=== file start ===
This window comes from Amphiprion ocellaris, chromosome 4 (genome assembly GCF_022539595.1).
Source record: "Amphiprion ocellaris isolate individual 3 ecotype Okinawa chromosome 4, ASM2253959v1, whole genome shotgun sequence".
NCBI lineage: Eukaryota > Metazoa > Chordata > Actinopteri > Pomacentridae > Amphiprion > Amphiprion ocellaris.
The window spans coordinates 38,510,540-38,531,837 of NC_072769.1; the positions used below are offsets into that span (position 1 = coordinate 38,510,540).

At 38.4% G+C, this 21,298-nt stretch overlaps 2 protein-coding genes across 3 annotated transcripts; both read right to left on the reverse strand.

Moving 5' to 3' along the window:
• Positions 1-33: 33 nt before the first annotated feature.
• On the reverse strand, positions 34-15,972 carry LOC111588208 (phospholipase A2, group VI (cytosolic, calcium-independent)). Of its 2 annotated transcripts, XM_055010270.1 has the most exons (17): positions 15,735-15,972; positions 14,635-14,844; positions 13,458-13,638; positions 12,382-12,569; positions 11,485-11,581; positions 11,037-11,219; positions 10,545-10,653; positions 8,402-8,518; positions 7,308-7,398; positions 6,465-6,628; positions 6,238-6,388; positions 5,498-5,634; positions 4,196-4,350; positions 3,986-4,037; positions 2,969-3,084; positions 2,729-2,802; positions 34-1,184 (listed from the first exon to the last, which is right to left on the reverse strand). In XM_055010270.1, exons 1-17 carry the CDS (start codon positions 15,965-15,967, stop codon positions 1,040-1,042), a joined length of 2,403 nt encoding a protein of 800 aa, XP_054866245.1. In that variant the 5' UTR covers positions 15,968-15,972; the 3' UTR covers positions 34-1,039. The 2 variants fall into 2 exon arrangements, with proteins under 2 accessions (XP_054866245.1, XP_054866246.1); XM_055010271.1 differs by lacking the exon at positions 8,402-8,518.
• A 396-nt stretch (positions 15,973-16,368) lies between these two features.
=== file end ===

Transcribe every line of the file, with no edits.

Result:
This window comes from Amphiprion ocellaris, chromosome 4 (genome assembly GCF_022539595.1).
Source record: "Amphiprion ocellaris isolate individual 3 ecotype Okinawa chromosome 4, ASM2253959v1, whole genome shotgun sequence".
NCBI lineage: Eukaryota > Metazoa > Chordata > Actinopteri > Pomacentridae > Amphiprion > Amphiprion ocellaris.
The window spans coordinates 38,510,540-38,531,837 of NC_072769.1; the positions used below are offsets into that span (position 1 = coordinate 38,510,540).

At 38.4% G+C, this 21,298-nt stretch overlaps 2 protein-coding genes across 3 annotated transcripts; both read right to left on the reverse strand.

Moving 5' to 3' along the window:
• Positions 1-33: 33 nt before the first annotated feature.
• On the reverse strand, positions 34-15,972 carry LOC111588208 (phospholipase A2, group VI (cytosolic, calcium-independent)). Of its 2 annotated transcripts, XM_055010270.1 has the most exons (17): positions 15,735-15,972; positions 14,635-14,844; positions 13,458-13,638; positions 12,382-12,569; positions 11,485-11,581; positions 11,037-11,219; positions 10,545-10,653; positions 8,402-8,518; positions 7,308-7,398; positions 6,465-6,628; positions 6,238-6,388; positions 5,498-5,634; positions 4,196-4,350; positions 3,986-4,037; positions 2,969-3,084; positions 2,729-2,802; positions 34-1,184 (listed from the first exon to the last, which is right to left on the reverse strand). In XM_055010270.1, exons 1-17 carry the CDS (start codon positions 15,965-15,967, stop codon positions 1,040-1,042), a joined length of 2,403 nt encoding a protein of 800 aa, XP_054866245.1. In that variant the 5' UTR covers positions 15,968-15,972; the 3' UTR covers positions 34-1,039. The 2 variants fall into 2 exon arrangements, with proteins under 2 accessions (XP_054866245.1, XP_054866246.1); XM_055010271.1 differs by lacking the exon at positions 8,402-8,518.
• A 396-nt stretch (positions 15,973-16,368) lies between these two features.